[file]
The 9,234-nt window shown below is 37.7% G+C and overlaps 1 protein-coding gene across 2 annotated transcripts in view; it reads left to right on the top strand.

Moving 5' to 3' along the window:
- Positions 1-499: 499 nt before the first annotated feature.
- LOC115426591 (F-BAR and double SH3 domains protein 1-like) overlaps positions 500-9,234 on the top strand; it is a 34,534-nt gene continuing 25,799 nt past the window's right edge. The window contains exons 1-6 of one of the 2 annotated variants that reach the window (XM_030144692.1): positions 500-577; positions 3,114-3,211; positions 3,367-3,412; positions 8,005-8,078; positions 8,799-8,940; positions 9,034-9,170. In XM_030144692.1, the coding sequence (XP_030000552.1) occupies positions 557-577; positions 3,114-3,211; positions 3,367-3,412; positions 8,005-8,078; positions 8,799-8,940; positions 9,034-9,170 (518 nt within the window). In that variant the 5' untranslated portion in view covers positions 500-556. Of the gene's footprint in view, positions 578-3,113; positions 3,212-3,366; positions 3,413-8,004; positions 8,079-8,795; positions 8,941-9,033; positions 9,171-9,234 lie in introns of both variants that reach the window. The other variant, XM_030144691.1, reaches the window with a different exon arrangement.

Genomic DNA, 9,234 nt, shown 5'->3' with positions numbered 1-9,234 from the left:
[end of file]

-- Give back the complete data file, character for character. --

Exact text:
The 9,234-nt window shown below is 37.7% G+C and overlaps 1 protein-coding gene across 2 annotated transcripts in view; it reads left to right on the top strand.

Moving 5' to 3' along the window:
- Positions 1-499: 499 nt before the first annotated feature.
- LOC115426591 (F-BAR and double SH3 domains protein 1-like) overlaps positions 500-9,234 on the top strand; it is a 34,534-nt gene continuing 25,799 nt past the window's right edge. The window contains exons 1-6 of one of the 2 annotated variants that reach the window (XM_030144692.1): positions 500-577; positions 3,114-3,211; positions 3,367-3,412; positions 8,005-8,078; positions 8,799-8,940; positions 9,034-9,170. In XM_030144692.1, the coding sequence (XP_030000552.1) occupies positions 557-577; positions 3,114-3,211; positions 3,367-3,412; positions 8,005-8,078; positions 8,799-8,940; positions 9,034-9,170 (518 nt within the window). In that variant the 5' untranslated portion in view covers positions 500-556. Of the gene's footprint in view, positions 578-3,113; positions 3,212-3,366; positions 3,413-8,004; positions 8,079-8,795; positions 8,941-9,033; positions 9,171-9,234 lie in introns of both variants that reach the window. The other variant, XM_030144691.1, reaches the window with a different exon arrangement.

Genomic DNA, 9,234 nt, shown 5'->3' with positions numbered 1-9,234 from the left: